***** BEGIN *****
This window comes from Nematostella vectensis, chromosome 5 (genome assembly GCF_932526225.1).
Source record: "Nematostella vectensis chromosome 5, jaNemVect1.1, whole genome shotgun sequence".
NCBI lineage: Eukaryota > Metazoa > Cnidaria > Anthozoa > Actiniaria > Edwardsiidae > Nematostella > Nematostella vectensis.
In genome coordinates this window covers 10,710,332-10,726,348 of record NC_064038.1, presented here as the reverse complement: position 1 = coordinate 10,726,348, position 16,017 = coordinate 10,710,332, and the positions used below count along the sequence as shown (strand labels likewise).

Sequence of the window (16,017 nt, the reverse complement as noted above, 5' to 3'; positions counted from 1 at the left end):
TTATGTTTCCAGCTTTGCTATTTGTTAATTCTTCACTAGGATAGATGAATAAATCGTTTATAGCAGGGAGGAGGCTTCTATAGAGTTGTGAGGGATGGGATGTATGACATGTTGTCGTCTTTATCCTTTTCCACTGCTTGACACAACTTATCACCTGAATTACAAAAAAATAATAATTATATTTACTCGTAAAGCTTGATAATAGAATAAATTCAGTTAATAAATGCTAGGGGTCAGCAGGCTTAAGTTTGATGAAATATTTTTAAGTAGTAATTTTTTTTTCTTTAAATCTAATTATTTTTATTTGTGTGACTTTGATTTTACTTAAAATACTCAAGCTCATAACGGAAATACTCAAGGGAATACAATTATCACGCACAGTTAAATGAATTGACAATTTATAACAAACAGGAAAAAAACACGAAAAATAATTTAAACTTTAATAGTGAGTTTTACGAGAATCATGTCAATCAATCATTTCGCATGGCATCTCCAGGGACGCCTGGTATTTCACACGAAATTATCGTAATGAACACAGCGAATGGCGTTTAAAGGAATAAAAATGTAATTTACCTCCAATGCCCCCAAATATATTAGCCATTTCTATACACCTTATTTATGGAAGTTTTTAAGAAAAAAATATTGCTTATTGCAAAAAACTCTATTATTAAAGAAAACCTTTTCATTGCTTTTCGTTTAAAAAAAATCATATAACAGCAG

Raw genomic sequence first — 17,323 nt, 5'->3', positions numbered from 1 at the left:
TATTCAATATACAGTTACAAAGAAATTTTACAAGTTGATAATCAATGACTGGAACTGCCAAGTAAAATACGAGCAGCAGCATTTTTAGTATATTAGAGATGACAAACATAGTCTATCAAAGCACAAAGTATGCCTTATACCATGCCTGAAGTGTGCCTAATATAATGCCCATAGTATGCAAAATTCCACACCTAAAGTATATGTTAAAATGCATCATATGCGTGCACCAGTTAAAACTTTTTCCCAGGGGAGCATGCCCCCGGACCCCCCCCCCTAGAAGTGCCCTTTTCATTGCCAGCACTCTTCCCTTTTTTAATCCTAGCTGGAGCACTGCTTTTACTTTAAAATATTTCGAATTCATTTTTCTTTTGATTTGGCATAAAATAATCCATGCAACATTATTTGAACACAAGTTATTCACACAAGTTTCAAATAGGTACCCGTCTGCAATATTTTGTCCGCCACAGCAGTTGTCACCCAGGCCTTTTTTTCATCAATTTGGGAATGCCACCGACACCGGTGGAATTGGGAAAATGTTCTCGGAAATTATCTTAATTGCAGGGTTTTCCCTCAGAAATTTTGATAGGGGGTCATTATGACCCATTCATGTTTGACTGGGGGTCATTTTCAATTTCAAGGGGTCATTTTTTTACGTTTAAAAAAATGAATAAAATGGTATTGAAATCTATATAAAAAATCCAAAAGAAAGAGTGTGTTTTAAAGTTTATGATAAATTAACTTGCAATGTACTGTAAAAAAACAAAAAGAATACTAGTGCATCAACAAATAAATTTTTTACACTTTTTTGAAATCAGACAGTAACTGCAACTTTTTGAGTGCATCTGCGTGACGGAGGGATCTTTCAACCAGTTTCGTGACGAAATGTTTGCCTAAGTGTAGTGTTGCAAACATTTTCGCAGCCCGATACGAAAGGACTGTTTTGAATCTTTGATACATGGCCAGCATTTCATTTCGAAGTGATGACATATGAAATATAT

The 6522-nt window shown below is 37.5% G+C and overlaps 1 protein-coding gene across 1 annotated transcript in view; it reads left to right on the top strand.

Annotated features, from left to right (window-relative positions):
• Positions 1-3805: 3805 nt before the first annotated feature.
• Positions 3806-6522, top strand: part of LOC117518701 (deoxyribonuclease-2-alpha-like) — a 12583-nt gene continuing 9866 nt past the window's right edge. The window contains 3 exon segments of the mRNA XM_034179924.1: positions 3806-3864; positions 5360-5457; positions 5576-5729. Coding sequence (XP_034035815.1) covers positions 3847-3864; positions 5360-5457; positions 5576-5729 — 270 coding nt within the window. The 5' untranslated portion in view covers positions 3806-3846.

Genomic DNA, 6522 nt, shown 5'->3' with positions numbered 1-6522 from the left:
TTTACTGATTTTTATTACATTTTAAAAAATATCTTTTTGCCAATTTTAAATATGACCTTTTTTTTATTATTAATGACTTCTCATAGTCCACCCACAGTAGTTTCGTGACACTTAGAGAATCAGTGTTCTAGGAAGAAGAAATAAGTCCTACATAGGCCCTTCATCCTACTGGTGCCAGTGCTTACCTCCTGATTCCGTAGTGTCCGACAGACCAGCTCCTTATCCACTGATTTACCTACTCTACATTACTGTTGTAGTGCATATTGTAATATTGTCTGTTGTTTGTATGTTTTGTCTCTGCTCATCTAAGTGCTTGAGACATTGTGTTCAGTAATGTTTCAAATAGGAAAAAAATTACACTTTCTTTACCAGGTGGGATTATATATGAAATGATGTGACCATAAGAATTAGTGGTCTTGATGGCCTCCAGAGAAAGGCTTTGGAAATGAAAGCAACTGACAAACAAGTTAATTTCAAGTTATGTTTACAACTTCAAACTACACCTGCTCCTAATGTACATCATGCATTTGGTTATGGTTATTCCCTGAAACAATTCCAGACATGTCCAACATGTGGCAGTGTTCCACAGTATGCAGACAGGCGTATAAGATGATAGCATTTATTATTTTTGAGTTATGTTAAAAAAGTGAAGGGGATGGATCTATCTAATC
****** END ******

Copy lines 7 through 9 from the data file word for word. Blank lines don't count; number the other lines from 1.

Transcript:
Raw genomic sequence first — 17,323 nt, 5'->3', positions numbered from 1 at the left:
TATTCAATATACAGTTACAAAGAAATTTTACAAGTTGATAATCAATGACTGGAACTGCCAAGTAAAATACGAGCAGCAGCATTTTTAGTATATTAGAGATGACAAACATAGTCTATCAAAGCACAAAGTATGCCTTATACCATGCCTGAAGTGTGCCTAATATAATGCCCATAGTATGCAAAATTCCACACCTAAAGTATATGTTAAAATGCATCATATGCGTGCACCAGTTAAAACTTTTTCCCAGGGGAGCATGCCCCCGGACCCCCCCCCCTAGAAGTGCCCTTTTCATTGCCAGCACTCTTCCCTTTTTTAATCCTAGCTGGAGCACTGCTTTTACTTTAAAATATTTCGAATTCATTTTTCTTTTGATTTGGCATAAAATAATCCATGCAACATTATTTGAACACAAGTTATTCACACAAGTTTCAAATAGGTACCCGTCTGCAATATTTTGTCCGCCACAGCAGTTGTCACCCAGGCCTTTTTTTCATCAATTTGGGAATGCCACCGACACCGGTGGAATTGGGAAAATGTTCTCGGAAATTATCTTAATTGCAGGGTTTTCCCTCAGAAATTTTGATAGGGGGTCATTATGACCCATTCATGTTTGACTGGGGGTCATTTTCAATTTCAAGGGGTCATTTTTTTACGTTTAAAAAAATGAATAAAATGGTATTGAAATCTATATAAAAAATCCAAAAGAAAGAGTGTGTTTTAAAGTTTATGATAAATTAACTTGCAATGTACTGTAAAAAAACAAAAAGAATACTAGTGCATCAACAAATAAATTTTTTACACTTTTTTGAAATCAGACAGTAACTGCAACTTTTTGAGTGCATCTGCGTGACGGAGGGATCTTTCAACCAGTTTCGTGACGAAATGTTTGCCTAAGTGTAGTGTTGCAAACATTTTCGCAGCCCGATACGAAAGGACTGTTTTGAATCTTTGATACATGGCCAGCATTTCATTTCGAAGTGATGACATATGAAATATAT

The 6522-nt window shown below is 37.5% G+C and overlaps 1 protein-coding gene across 1 annotated transcript in view; it reads left to right on the top strand.